Weezer was all set up to have a righteous 2020. They, alongside Fall Out Boy and Green Day, were set to tour the arena circuit on the Hella Mega Tour. It was poised to be the biggest “semi-past-their-prime” tour of our generation and honestly, if you had the chance, why wouldn’t you attend?
To coincide with the tour, Weezer announced an album called Van Weezer, which was shaping up to be as ridiculous as it sounded. The two singles released pre-COVID were cheesily epic homages to ’80s hair metal, with killer guitar riffs aplenty.
Then, the tour was cancelled. Or postponed. Whatever. And with it, so was the album.
But fear not, Weezer fans! Since Rivers Cuomo cranks out songs in the same prolificity as Hallmark cranks out terrible original Christmas movies, there was a whole other Weezer album practically ready to see the light of day. OK Human was supposed to be Van Weezer’s counterpart, though it was actually recorded first. Van Weezer was crafted to complement their tour, so they put OK Human on hold and… you know what? Don’t worry about it. Point is they write a lot of music.
Weezer’s catalogue has always been a head-scratcher. Their seminal debut belongs in every music fan’s record collection, whereas elsewhere they actually named a record Raditude (2009), which featured some unnecessary assistance from newly-pardoned rock star Lil Wayne. Setting aside their extensive, polarizing catalogue, it’s important to note that it has been nearly 30 years since the Blue Album (1994) came out. That makes OK Human their 14th original record, and it’s way better than it has any right to be.
This time around, Rivers and co. did something they’ve never done before: they assembled a full orchestra whose arrangements are the basis for the entire record. Yes, who would have thought classical stringed instruments would be part of the reason for Weezer’s second resurgence? (Their first being the Everything Will be Alright In The End (2014), White Album (2016) one-two punch from a few short years ago.) Other than drums, the orchestra serves as the majority of the album’s musicianship. Not only that, but the orchestral arrangements connect every song; it’s as if you’re listening to the score of a play.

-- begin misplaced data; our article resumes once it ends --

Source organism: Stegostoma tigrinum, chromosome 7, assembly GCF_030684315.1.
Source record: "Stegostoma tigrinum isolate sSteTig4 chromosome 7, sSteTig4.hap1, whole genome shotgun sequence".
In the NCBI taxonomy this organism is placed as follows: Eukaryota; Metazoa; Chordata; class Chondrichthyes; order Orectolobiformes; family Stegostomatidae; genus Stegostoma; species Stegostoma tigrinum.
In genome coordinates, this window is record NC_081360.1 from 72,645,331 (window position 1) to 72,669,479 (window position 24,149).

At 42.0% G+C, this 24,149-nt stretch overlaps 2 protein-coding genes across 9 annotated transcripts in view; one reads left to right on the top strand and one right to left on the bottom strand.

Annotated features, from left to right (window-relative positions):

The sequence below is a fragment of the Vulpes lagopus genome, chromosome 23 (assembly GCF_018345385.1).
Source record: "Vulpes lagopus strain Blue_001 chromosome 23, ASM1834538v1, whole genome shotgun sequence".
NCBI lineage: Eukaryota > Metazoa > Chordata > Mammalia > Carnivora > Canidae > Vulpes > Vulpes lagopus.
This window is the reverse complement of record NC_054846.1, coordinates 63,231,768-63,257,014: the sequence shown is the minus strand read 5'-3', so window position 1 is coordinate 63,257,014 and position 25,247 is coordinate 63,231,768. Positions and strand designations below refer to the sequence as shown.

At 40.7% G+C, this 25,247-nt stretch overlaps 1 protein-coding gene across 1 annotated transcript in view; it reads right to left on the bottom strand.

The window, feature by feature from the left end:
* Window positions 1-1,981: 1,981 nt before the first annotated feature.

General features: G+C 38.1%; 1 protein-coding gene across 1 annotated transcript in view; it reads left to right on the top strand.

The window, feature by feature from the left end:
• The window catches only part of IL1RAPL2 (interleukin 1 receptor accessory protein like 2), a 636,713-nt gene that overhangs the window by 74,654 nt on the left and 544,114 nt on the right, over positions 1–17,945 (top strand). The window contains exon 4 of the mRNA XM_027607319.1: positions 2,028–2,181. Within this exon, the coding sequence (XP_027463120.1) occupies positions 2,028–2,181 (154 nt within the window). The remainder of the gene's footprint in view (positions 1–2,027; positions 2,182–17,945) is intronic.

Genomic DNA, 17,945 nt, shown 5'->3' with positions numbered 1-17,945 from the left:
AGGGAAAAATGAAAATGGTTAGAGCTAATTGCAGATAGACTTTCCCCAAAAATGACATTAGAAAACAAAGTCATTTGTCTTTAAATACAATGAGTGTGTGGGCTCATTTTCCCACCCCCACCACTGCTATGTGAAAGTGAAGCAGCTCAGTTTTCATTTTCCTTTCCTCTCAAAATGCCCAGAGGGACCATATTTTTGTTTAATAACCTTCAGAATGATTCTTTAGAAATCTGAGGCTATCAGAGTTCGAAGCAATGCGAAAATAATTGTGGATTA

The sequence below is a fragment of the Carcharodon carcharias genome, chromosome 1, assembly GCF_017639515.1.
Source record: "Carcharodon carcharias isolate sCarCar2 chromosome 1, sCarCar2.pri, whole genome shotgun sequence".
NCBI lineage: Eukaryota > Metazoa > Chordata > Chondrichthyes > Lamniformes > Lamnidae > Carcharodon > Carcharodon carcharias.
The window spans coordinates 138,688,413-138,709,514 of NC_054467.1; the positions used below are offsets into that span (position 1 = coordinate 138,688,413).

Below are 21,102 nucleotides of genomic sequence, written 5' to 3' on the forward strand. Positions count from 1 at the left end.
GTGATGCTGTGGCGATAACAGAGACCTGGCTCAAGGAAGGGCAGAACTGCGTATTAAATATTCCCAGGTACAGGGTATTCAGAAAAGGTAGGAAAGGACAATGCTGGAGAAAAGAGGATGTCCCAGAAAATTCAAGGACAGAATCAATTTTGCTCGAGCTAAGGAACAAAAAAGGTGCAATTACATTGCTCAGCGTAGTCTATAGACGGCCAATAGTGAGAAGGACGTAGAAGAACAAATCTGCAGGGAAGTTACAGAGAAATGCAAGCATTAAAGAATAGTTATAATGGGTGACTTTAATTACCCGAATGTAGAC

Lyrically, it’s about what we’ve come to expect from Rivers. 14 albums into their career, and it still seems as if Rivers is smirking at the ends of some of his witty – often cheesy – lyrics. But somehow, this seems to be his most direct, personal record since Pinkerton (1996). ‘Playing My Piano’ is one of the better songs about life in quarantine I’ve heard to date, while ‘Here Comes the Rain’ is a breezy, upbeat tune with plenty of nods to The Beatles.
The melodies are fantastic across the board, escalating some otherwise run-of-the-mill songs to entirely new heights. ‘Grapes of Wrath’ may be the first song ever to reference digital bookstore “Audible” by name, which I promise is a lot less silly than it sounds. And, at the risk of channeling too much of Rivers’s wryness, lead track ‘All My Favorite Songs’ immediately found a spot on my list of favourite Weezer songs.
On paper, Weezer releasing a record in 2021 should be a formula for mediocrity. But against all odds, they just dropped one of the best albums of their career.
Haiku Review: I kid you not, friends: Weezer’s attempt at Pet Sounds Is pretty damn awesome.